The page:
development towards using hydrogen as a fuel, as well as synthetic e-fuels,
combustion engines will certainly have a role to play in the longer term. How
personal mobility looks in ten years' time will depend on which of the
currently available mobility concepts wins out. It is certainly possible that
various concepts will be used in parallel. It's not just cost-effectiveness
which matters nowadays but also environmental protection, conserving resources
and sustainability. For mechanical engineers like us, this market
situation means that we must set up our production facilities in a flexible
manner in order to successfully adapt to the challenges ahead.
According to the
German Association of the Automotive Industry (VDA), close to 80 million
passenger cars were manufactured globally in 2019. That is a good five million
fewer than in 2018. In Germany, the production figures fell by 16% between 2017
and 2019. To what extent is STAMA affected by this development – after all,
automotive business makes up a good two-thirds of the company's turnover.
For drivetrain and powertrain mechanisms, STAMA
has two key areas of expertise – injection technology and turbochargers. We've
also got applications on the market for the chassis, steering and brakes areas. The ongoing mobility revolution means that many
parts used in production will change. We need new solutions! And processes we
haven't even heard of yet! The market will continue to shift in the direction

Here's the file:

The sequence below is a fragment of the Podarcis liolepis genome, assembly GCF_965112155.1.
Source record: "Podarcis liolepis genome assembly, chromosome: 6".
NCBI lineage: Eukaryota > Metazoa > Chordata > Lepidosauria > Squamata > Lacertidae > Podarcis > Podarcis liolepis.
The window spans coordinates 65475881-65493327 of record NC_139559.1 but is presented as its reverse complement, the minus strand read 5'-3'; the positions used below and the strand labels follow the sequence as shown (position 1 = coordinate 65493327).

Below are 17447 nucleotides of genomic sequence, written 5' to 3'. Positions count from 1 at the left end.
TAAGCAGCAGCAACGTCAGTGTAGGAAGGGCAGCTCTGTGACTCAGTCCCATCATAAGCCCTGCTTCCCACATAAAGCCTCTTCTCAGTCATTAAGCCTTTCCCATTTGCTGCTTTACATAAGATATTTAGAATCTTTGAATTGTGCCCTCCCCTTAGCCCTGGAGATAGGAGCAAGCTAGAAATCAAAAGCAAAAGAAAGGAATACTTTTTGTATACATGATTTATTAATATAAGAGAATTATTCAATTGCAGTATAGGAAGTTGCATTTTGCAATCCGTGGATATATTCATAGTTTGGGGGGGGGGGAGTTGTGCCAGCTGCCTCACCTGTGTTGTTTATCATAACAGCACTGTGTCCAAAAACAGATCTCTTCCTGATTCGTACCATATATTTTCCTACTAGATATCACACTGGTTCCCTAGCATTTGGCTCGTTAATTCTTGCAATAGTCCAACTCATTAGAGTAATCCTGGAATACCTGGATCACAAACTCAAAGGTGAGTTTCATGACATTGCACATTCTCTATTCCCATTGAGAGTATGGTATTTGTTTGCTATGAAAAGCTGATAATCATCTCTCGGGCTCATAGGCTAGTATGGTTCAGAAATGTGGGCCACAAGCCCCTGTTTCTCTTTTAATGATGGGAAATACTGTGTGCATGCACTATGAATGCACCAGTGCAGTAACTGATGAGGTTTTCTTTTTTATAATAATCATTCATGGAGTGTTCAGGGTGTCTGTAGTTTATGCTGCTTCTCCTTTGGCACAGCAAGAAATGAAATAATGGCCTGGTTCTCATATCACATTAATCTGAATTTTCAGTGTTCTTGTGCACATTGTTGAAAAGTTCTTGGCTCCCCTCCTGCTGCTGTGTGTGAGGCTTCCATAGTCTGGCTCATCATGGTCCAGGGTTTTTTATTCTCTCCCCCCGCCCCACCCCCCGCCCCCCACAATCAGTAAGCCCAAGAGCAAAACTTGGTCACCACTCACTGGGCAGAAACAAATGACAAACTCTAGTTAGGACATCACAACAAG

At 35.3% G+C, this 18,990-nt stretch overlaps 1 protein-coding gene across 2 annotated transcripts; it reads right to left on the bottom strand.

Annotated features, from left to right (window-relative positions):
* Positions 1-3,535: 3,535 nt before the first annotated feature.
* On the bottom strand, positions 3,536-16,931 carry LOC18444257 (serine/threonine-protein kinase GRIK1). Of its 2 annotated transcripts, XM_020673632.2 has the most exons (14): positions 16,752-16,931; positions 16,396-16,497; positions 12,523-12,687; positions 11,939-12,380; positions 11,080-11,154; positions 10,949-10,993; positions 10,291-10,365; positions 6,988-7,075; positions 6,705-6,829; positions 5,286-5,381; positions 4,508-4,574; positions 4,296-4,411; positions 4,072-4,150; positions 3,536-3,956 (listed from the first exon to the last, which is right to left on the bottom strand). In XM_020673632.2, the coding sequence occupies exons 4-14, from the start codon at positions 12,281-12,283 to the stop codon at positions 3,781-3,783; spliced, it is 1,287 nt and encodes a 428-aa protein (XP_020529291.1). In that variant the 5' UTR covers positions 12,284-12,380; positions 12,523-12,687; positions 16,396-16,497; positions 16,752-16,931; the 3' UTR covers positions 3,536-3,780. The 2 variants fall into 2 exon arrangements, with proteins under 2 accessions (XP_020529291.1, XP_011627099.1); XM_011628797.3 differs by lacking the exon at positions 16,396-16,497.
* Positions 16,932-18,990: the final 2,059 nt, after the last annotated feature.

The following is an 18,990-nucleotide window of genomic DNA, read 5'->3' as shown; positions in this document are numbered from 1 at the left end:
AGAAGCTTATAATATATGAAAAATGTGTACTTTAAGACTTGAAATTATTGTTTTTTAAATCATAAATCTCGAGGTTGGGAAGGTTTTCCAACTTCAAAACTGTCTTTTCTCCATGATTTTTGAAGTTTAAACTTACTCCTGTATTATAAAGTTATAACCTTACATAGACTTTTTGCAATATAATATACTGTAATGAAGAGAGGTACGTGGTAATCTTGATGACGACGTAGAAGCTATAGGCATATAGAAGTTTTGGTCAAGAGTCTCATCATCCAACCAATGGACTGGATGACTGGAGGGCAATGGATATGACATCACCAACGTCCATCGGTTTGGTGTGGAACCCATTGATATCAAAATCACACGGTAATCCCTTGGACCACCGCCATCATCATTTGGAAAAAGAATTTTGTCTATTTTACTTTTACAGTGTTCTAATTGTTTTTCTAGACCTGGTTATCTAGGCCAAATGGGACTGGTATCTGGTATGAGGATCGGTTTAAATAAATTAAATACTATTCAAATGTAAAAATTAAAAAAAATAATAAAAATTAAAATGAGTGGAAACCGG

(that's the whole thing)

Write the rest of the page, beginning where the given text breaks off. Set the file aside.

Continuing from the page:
of Asia. The best example of this is still China – where production figures are
rising and opportunities for growth are deemed to be better. Of course, this
also means that there will be fiercer competition to find the best solution.
For continued success in the future, we must construct versatile machines – with the key
objectives of reducing set-up times and improving availability (OEE) – as well
as maintaining our first-rate international sales. And we'll succeed together
in achieving this.
constitute a large market segment for STAMA, at a good 15% of the market. A
considerable number of manufacturers use STAMA's MT technology. How do you
assess the future development in this area?
I'm quite positive. In terms of expertise and
experience, what we've built up in this segment over the past 20 years can be
applied to all industries extremely well. This has been the case with the MT
733 Series. Complete machining will certainly be a key technology in the
upcoming changes at production facilities all around the world. This is because